Wyatt is a happy 19-month old child who was recently released from the hospital, where he lived for the first 17 months of his life. Wyatt was born very prematurely and has been diagnosed with a visual impairment and cerebral palsy. You want to conduct an assessment to learn about Wyatt’s strengths and needs, especially related to communication, which is a priority for his family. When you look at the assessment tools, you worry that Wyatt is likely to score much lower than his chronological age. You wonder – Is this is good test to use? How do I get meaningful information that will help our team write good goals?
Thinking Beyond the Test Scores
From experience, we know that young children with multiple disabilities often perform much lower than their chronological or adjusted age on our developmental assessments. We walk into an assessment bracing ourselves for how to tell a family that their 19-month old son has the skills of a 4-7 month old infant. We struggle because we don’t want to hurt a parent’s heart with this difficult news. We also struggle because I think, on a deeper level, we realize that this information really isn’t all that meaningful. While we can quantify that Wyatt can or cannot do certain tasks on the test, we also know that qualitatively, Wyatt has had more experiences than a 4 or 7 month old infant. Wyatt may be just starting to roll over, hold a toy, and make babbling noises but he is not an infant.
Establishing a developmental age is something we have to do when children enter EI and annually to help us track progress. We can’t avoid it, and shouldn’t, because it is helpful when considering what will come next developmentally for Wyatt. Perhaps our more important task, then, is to think about how to gather meaningful information about Wyatt’s functional abilities, including how he communicates and engages others, acquires and uses knowledge, and takes actions to meet his needs.
Tips for Assessing Young Children Who Have Multiple Disabilities
I recently came across a great resource that prompted me to think more deeply about how we assess very young children with multiple disabilities: Assessing Communication and Learning in Young Children Who are Deafblind or Who Have Multiple Disabilities (Rowland, 2009) (PDF, New Window). This document includes some great tips that we could use if we really were conducting Wyatt’s assessment, such as:
Plan for extra time – It takes time to get to know the child and learn how to read his cues, how to position him, how to offer assessment materials, etc. Assessing Wyatt would involve more than observation and conversation with his caregivers; it would also be a process of experimentation to figure out what he can do and how to support him in doing it. Wyatt may also need extra time to complete activities and/or extra rest time between them.
Select appropriate assessment tools – Look for tools that include info about how to adapt assessment items for children with sensory or motor disabilities. The Carolina Curriculum for Infants and Toddlers and the Assessment, Evaluation, and Programming System for Infants and Children (AEPS) are two examples.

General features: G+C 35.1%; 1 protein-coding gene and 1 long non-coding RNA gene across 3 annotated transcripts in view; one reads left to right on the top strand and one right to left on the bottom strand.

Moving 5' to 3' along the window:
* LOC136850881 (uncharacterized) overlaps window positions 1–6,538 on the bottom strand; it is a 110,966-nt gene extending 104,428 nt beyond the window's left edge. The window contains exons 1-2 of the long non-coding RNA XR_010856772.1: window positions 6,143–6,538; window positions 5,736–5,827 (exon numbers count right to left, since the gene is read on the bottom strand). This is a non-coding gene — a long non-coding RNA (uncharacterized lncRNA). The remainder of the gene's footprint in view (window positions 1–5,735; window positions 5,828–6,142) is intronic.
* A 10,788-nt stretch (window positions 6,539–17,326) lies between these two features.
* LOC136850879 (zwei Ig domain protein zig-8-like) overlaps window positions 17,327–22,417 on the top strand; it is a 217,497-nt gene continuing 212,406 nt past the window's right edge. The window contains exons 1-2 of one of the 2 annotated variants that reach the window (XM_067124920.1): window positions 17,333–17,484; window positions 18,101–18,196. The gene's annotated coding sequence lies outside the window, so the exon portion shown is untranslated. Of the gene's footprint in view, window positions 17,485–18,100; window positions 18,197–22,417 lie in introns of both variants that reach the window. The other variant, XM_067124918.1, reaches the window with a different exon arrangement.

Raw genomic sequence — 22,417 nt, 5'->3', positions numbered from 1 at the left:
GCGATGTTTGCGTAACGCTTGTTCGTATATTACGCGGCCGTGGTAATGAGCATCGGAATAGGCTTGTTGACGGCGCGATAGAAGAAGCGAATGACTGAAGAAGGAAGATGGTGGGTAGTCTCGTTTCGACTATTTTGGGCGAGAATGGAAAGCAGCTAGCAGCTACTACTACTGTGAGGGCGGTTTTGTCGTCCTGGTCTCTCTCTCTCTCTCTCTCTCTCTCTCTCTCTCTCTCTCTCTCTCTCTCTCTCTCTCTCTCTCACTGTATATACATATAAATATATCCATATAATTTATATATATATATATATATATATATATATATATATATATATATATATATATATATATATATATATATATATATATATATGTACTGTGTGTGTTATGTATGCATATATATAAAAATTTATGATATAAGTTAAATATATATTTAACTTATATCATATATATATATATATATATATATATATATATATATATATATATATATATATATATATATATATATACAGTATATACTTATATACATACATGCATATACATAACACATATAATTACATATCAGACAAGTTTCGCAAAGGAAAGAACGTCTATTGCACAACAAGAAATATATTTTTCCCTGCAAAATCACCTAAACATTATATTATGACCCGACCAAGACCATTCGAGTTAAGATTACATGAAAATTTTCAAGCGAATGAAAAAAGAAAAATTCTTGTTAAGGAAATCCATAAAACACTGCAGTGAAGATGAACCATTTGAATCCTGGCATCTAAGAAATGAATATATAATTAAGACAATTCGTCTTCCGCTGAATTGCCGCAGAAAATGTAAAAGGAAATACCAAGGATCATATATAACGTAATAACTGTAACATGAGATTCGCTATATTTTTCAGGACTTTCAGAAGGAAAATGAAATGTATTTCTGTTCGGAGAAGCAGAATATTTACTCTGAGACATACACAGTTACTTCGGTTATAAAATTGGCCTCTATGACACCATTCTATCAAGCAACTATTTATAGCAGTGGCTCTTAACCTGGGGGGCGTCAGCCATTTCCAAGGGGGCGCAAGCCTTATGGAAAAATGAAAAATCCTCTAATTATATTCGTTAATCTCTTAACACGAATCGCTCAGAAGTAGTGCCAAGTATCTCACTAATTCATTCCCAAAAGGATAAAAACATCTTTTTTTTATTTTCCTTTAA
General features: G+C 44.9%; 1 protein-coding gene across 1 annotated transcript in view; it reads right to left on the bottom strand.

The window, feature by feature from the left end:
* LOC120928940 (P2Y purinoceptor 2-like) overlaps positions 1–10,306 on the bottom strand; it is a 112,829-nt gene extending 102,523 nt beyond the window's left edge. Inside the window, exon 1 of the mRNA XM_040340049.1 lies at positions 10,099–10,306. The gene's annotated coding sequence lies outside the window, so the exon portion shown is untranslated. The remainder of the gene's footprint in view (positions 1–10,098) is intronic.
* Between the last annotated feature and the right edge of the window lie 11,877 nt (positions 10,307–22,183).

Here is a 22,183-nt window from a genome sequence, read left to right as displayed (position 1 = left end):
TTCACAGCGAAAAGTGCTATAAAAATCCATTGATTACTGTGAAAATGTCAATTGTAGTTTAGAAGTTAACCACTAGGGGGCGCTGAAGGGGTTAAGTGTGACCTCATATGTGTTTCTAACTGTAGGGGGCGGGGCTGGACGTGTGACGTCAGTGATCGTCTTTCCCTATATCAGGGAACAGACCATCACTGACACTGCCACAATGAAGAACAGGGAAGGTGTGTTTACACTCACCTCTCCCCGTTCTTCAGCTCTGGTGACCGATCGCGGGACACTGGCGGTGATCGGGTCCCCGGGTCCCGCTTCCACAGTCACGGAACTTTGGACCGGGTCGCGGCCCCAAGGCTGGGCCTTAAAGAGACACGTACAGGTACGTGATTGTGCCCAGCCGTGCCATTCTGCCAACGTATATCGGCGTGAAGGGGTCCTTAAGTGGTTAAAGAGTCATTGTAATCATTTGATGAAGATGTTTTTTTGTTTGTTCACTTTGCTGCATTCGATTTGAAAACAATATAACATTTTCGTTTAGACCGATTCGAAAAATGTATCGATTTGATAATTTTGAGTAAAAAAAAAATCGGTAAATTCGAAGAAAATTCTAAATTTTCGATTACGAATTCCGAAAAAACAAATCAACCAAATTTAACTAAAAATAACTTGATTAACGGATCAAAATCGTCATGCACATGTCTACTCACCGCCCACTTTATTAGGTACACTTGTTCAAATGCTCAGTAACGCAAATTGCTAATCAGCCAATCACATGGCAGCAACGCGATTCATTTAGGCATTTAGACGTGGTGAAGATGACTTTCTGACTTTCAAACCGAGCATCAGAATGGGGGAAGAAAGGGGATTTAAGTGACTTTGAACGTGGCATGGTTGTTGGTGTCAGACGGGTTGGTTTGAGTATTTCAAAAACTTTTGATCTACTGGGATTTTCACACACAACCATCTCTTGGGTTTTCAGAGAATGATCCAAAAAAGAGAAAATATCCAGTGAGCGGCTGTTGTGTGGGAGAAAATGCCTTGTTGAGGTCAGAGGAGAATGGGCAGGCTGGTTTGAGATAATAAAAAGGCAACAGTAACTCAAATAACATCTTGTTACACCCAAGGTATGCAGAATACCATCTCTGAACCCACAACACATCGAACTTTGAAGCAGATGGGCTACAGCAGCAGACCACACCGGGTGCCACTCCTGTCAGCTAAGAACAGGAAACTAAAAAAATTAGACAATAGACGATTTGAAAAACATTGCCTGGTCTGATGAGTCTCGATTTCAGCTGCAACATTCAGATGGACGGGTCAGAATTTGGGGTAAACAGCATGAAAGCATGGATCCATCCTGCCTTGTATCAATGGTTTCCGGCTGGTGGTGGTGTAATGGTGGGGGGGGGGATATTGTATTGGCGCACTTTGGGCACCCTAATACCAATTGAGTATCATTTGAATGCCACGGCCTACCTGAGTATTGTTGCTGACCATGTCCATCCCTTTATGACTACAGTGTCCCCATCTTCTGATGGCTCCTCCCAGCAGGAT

Gather information about Wyatt’s everyday life – Prepare a list of specific questions you want to ask, such as:
- How does Wyatt react when you talk to him?
- What cues do you notice that tell you what Wyatt wants/needs?
- What does Wyatt like to do/not like to do?
- How does he use his vision?
- What would you like for Wyatt to be able to do?
- What would make things easier for you/for Wyatt?
Ask the caregiver to “show” you how she plays with Wyatt, positions him, and engages him. Find out about Wyatt’s interests, preferences, what motivates and alerts him, and what tires him out.
Do a “head to toe inventory” when assessing communication – Look for the child’s movements, reactions, and sounds and consider which appear to be voluntary and which have communicative intent. If you aren’t sure, keep observing throughout the assessment to see if you notice the behavior or sound again. Watch for patterns and take careful notes.
Always assess sensory and motor skills too – The presence of hearing, visual, and motor disabilities will affect how Wyatt communicates. He could have cognitive skills closer to his adjusted age, but his difficulties with movement and vision could make it really hard for him to show you what he knows.
Rather than approaching Wyatt’s assessment with the worry that he’ll score low, the author of the resource encourages us to approach it as a “process of discovery.” You will use all of your tools – the test results, specific observations, conversation with the family, insights from other team members – to try to discover what Wyatt can do now and what comes next for him. Helping Wyatt be an active participant in his daily life is our goal, regardless of whether his skills are at the 4-7 or 19-month levels.
What strategies do you keep in mind when assessing an infant or toddler with multiple disabilities?
How do you share assessment info with families?
Add your comments below!